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Born first, remembered last, our depressed little Darling lives on, only to seek out a way to snuff out the light and life of her twin, Damzel. Identical in appearance to her sister, Darling has a warped perception of beauty and is confused as to why all her classmates flock to dear Damzel, raving of her breathtaking features, though never her own. Alas, friend, do not shed tears for Darling as she is anything but her namesake. This wicked little girl fosters a crooked soul and faded light. Darling hides away to the dark places of the mind, dreaming up mischievousness and murder, aimed toward placing her sweet sister in distress.

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Each day we’ll try to bring you another character’s story, a drawing of the character, and—as of yet missing on this post—a picture of a plushie inspired by each character, as well as a link to purchase said plushie. They’re great! Come back for more.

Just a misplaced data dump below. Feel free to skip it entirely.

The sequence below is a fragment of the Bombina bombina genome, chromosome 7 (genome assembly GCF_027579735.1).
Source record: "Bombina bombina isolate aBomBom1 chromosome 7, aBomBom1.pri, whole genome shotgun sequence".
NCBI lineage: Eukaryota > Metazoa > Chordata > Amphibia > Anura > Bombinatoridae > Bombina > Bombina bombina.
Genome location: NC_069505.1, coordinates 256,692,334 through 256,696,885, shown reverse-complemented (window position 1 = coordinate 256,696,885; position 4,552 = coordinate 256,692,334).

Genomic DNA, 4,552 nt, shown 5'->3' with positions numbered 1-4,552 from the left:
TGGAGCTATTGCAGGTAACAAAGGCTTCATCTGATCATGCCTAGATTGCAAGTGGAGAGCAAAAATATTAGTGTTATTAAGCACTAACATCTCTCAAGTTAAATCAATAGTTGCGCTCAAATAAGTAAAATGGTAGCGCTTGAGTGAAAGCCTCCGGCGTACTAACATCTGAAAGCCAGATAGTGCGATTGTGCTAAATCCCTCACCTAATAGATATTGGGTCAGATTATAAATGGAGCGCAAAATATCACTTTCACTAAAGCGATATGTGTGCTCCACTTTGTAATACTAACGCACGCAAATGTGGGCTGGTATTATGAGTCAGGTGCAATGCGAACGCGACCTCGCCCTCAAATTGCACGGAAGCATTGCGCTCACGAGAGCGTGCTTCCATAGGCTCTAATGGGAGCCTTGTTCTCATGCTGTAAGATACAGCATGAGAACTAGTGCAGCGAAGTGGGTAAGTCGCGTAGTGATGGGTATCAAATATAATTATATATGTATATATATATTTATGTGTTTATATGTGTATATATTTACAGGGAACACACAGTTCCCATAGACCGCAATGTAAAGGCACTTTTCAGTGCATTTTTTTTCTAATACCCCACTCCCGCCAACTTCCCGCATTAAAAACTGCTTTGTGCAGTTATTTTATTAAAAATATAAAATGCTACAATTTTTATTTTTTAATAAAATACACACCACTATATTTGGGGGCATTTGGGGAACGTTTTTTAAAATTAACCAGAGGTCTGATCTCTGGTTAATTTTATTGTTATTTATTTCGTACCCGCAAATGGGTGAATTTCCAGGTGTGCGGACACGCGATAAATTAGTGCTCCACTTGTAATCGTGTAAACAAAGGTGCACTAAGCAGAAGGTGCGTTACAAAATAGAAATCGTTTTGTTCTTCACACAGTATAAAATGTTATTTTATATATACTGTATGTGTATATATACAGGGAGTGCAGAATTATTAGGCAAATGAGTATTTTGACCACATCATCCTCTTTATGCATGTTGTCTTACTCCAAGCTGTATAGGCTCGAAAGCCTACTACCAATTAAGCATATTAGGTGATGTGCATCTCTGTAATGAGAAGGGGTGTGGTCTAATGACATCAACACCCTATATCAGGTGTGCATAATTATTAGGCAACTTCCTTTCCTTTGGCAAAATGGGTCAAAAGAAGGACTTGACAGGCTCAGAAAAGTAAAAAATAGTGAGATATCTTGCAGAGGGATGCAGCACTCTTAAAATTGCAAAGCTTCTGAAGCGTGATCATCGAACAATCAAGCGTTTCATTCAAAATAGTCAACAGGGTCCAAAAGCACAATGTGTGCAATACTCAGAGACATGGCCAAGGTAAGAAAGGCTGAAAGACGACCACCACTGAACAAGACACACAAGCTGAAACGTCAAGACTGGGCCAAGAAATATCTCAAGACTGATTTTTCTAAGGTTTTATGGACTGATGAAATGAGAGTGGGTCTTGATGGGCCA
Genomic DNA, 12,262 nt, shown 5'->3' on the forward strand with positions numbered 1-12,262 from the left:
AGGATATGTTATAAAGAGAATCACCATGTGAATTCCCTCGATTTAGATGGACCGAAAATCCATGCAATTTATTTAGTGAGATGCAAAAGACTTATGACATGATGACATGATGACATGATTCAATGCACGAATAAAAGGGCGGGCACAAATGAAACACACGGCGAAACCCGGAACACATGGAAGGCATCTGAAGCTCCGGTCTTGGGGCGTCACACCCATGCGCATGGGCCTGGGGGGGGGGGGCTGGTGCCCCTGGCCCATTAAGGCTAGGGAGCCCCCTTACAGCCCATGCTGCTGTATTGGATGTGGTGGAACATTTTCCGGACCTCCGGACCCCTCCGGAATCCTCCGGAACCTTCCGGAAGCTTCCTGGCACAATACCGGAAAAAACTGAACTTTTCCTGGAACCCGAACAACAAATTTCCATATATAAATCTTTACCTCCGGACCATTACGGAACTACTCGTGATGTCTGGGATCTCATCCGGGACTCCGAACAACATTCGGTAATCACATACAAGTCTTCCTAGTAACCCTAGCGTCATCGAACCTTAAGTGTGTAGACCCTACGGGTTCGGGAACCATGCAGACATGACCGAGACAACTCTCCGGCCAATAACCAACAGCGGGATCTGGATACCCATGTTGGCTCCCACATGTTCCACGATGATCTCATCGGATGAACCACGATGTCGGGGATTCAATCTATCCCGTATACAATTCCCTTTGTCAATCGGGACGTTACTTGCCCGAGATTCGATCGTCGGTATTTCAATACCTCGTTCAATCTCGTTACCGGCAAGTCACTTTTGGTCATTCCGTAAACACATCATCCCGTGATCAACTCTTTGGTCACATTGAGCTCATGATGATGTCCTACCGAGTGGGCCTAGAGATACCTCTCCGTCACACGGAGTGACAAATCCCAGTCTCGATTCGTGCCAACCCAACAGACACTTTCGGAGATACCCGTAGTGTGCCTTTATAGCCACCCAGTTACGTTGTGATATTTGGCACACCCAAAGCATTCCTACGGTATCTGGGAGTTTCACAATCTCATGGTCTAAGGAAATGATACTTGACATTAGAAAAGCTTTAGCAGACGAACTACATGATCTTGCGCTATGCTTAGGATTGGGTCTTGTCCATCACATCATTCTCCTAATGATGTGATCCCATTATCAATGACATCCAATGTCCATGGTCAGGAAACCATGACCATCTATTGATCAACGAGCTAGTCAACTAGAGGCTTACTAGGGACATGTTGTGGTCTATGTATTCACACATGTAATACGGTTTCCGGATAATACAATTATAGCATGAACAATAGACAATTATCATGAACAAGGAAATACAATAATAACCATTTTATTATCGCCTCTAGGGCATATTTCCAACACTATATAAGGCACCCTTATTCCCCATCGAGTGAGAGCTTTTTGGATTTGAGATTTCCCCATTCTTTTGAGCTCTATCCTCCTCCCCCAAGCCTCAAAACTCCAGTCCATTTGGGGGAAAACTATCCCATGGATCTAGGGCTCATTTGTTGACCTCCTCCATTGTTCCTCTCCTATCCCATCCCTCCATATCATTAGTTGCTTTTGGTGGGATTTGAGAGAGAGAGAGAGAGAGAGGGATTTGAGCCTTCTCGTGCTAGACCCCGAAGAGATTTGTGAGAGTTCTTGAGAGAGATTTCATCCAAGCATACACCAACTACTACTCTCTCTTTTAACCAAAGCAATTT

Wednesday, September 10, 2008

Ferocious Ferociousness

A manic pace has taken place at squatterStudio, and all the beauty that is Children Kids is beginning to manifest itself before our veriest eyes. All the colours are churning out colourfully, the movement so very, very moving, and there is an electric sense in the air that Micah's musical mind is swirling like unto a mighty maelstrom, ready to be gathered up and sing life into the world that we have been creating for nigh on a year-two months.